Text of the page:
Take any rectangle ABCD such that AB > BC. The point P is on AB and Q is on CD. Show that there is exactly one position of P and Q such that APCQ is a rhombus.

The first of two articles on Pythagorean Triples which asks how many right angled triangles can you find with the lengths of each side exactly a whole number measurement. Try it!

In this article we show that every whole number can be written as a continued fraction of the form k/(1+k/(1+k/...)).

When if ever do you get the right answer if you add two fractions by adding the numerators and adding the denominators?

This is the second article on right-angled triangles whose edge lengths are whole numbers.

This follows up the 'magic Squares for Special Occasions' article which tells you you to create a 4by4 magicsquare with a special date on the top line using no negative numbers and no repeats.

Peter Zimmerman from Mill Hill County High School in Barnet, London gives a neat proof that: 5^(2n+1) + 11^(2n+1) + 17^(2n+1) is divisible by 33 for every non negative integer n.

Professor Korner has generously supported school mathematics for more than 30 years and has been a good friend to NRICH since it started.

Solve this famous unsolved problem and win a prize. Take a positive integer N. If even, divide by 2; if odd, multiply by 3 and add 1. Iterate. Prove that the sequence always goes to 4,2,1,4,2,1...

Some puzzles requiring no knowledge of knot theory, just a careful inspection of the patterns. A glimpse of the classification of knots and a little about prime knots, crossing numbers and. . . .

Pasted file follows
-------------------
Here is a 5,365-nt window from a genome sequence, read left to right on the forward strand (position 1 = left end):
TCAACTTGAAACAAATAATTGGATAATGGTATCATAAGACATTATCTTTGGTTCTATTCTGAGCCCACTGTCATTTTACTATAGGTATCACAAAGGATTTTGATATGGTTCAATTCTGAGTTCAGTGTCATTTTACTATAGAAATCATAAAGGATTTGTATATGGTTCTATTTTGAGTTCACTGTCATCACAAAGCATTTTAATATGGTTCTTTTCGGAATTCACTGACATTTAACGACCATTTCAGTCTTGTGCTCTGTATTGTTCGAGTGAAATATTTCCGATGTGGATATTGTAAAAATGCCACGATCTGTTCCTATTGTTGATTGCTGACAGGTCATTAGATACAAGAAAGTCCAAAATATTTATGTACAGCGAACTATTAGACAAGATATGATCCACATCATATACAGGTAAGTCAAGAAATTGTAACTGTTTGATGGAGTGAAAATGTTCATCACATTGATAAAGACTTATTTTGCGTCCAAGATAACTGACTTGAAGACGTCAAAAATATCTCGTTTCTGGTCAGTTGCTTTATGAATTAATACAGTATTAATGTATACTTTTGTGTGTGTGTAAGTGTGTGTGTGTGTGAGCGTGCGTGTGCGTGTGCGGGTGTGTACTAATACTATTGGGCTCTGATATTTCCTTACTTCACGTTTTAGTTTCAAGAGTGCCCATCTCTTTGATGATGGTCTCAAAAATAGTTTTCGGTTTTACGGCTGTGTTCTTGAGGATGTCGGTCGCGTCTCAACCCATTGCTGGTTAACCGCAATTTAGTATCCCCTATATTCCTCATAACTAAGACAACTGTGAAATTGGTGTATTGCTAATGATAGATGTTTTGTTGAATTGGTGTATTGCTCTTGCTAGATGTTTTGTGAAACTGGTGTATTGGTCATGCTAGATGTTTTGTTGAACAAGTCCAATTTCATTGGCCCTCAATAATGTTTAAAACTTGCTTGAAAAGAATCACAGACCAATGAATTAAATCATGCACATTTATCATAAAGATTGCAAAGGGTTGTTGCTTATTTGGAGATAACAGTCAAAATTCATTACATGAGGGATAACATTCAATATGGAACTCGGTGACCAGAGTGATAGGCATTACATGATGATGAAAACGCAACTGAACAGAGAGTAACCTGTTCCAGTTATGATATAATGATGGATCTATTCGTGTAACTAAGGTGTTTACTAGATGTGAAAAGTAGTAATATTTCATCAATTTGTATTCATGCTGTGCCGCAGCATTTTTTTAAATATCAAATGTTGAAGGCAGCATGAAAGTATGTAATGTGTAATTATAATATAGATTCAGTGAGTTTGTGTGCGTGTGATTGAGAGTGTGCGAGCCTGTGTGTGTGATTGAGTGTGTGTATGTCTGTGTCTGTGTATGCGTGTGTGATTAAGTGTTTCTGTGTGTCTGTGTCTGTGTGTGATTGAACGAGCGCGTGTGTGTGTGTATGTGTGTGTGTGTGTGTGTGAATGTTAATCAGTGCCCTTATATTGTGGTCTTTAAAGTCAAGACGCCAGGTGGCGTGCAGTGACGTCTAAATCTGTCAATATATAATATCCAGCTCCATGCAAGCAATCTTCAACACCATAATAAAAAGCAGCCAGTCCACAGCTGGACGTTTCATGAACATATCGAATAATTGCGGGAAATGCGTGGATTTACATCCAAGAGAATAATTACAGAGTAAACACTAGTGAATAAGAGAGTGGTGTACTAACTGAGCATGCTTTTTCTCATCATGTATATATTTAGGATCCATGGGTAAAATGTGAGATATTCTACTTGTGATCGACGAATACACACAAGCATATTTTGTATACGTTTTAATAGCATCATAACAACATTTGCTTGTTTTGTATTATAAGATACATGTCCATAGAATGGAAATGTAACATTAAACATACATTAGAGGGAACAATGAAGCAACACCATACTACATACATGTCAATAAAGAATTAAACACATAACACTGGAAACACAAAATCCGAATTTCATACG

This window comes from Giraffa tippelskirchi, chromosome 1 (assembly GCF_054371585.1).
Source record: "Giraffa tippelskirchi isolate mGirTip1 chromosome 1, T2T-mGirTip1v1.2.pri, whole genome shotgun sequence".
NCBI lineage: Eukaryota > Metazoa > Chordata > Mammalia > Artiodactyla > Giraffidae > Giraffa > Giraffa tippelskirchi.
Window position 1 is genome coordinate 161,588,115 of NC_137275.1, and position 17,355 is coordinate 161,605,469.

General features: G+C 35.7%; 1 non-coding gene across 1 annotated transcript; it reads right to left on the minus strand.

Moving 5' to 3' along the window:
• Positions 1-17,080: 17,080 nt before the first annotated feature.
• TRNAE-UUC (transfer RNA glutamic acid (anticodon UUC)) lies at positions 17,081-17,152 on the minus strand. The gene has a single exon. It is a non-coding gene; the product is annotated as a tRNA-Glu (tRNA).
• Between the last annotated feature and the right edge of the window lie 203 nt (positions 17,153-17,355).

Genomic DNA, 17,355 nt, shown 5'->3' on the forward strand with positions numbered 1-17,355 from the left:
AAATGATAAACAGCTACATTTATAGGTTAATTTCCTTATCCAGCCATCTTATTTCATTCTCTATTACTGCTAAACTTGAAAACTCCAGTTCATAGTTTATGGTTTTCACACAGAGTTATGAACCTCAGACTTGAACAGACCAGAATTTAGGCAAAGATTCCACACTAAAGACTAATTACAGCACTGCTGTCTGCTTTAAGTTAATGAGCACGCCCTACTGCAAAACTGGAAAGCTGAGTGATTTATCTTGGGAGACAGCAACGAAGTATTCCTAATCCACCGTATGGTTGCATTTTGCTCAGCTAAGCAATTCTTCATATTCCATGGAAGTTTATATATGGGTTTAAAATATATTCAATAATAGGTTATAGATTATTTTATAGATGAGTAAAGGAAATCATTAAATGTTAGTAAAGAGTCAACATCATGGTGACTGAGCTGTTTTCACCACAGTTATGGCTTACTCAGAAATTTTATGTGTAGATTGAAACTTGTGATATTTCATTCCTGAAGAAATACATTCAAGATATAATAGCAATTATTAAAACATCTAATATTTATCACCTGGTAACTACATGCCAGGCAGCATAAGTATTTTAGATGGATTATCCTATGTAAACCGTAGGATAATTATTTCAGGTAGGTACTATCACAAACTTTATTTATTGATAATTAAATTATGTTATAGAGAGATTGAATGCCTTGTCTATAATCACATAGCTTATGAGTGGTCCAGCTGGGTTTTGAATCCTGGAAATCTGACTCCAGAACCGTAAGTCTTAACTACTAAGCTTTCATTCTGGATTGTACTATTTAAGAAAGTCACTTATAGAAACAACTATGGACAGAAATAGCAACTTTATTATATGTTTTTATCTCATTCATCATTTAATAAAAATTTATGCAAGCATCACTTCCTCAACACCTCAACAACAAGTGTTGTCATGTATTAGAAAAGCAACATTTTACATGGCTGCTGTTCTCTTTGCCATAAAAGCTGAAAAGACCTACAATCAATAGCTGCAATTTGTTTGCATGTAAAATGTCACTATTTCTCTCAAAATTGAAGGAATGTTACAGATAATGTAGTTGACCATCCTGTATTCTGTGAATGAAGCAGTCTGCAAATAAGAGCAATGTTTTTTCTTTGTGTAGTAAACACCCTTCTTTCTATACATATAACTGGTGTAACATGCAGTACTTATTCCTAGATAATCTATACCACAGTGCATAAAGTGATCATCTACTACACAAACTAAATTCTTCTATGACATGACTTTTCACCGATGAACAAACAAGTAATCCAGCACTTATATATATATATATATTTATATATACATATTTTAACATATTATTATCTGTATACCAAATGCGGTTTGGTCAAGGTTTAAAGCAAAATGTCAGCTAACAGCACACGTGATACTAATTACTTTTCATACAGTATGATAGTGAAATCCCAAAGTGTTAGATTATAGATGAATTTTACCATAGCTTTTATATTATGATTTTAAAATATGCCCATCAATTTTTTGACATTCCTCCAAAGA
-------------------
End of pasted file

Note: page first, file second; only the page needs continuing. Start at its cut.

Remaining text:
In this third of five articles we prove that whatever whole number we start with for the Happy Number sequence we will always end up with some set of numbers being repeated over and over again.

The final of five articles which containe the proof of why the sequence introduced in article IV either reaches the fixed point 0 or the sequence enters a repeating cycle of four values.

Start with any whole number N, write N as a multiple of 10 plus a remainder R and produce a new whole number N'. Repeat. What happens?

This article looks at knight's moves on a chess board and introduces you to the idea of vectors and vector addition.

This article discusses how every Pythagorean triple (a, b, c) can be illustrated by a square and an L shape within another square. You are invited to find some triples for yourself.

An article which gives an account of some properties of magic squares.

An account of methods for finding whether or not a number can be written as the sum of two or more squares or as the sum of two or more cubes.

Suppose A always beats B and B always beats C, then would you expect A to beat C? Not always! What seems obvious is not always true. Results always need to be proved in mathematics.

Peter Zimmerman, a Year 13 student at Mill Hill County High School in Barnet, London wrote this account of modulus arithmetic.

This article extends the discussions in "Whole number dynamics I". Continuing the proof that, for all starting points, the Happy Number sequence goes into a loop or homes in on a fixed point.

Take a number, add its digits then multiply the digits together, then multiply these two results. If you get the same number it is an SP number.

The diagram shows a regular pentagon with sides of unit length. Find all the angles in the diagram. Prove that the quadrilateral shown in red is a rhombus.